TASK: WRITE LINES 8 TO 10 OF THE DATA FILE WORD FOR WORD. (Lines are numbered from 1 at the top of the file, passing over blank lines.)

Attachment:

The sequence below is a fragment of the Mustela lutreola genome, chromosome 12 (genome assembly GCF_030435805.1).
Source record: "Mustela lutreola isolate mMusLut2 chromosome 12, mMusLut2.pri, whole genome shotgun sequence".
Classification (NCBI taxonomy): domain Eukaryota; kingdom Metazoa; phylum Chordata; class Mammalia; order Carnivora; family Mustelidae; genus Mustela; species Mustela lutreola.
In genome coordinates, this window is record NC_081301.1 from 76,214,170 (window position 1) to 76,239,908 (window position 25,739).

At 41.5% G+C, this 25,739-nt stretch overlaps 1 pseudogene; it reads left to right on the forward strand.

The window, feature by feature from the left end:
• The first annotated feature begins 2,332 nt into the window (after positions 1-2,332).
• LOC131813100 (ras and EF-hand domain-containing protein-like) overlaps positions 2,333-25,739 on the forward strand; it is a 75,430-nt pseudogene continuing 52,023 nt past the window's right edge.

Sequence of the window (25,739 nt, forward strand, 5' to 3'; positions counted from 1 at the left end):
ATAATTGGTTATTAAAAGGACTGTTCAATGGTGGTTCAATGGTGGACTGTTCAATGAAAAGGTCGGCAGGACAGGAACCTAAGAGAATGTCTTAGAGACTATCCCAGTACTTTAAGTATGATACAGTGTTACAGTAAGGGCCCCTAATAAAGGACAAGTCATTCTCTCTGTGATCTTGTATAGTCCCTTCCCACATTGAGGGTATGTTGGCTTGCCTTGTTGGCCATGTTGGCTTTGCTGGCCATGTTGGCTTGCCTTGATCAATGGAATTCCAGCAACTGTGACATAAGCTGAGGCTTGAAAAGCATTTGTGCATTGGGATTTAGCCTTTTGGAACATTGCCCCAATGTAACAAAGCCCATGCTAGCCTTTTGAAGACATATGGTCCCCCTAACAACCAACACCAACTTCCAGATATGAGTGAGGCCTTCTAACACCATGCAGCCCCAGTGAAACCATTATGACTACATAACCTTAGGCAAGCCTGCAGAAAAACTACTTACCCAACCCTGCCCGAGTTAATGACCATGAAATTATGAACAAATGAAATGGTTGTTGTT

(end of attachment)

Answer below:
• LOC131813100 (ras and EF-hand domain-containing protein-like) overlaps positions 2,333-25,739 on the forward strand; it is a 75,430-nt pseudogene continuing 52,023 nt past the window's right edge.

Sequence of the window (25,739 nt, forward strand, 5' to 3'; positions counted from 1 at the left end):
ATAATTGGTTATTAAAAGGACTGTTCAATGGTGGTTCAATGGTGGACTGTTCAATGAAAAGGTCGGCAGGACAGGAACCTAAGAGAATGTCTTAGAGACTATCCCAGTACTTTAAGTATGATACAGTGTTACAGTAAGGGCCCCTAATAAAGGACAAGTCATTCTCTCTGTGATCTTGTATAGTCCCTTCCCACATTGAGGGTATGTTGGCTTGCCTTGTTGGCCATGTTGGCTTTGCTGGCCATGTTGGCTTGCCTTGATCAATGGAATTCCAGCAACTGTGACATAAGCTGAGGCTTGAAAAGCATTTGTGCATTGGGATTTAGCCTTTTGGAACATTGCCCCAATGTAACAAAGCCCATGCTAGCCTTTTGAAGACATATGGTCCCCCTAACAACCAACACCAACTTCCAGATATGAGTGAGGCCTTCTAACACCATGCAGCCCCAGTGAAACCATTATGACTACATAACCTTAGGCAAGCCTGCAGAAAAACTACTTACCCAACCCTGCCCGAGTTAATGACCATGAAATTATGAACAAATGAAATGGTTGTTGTT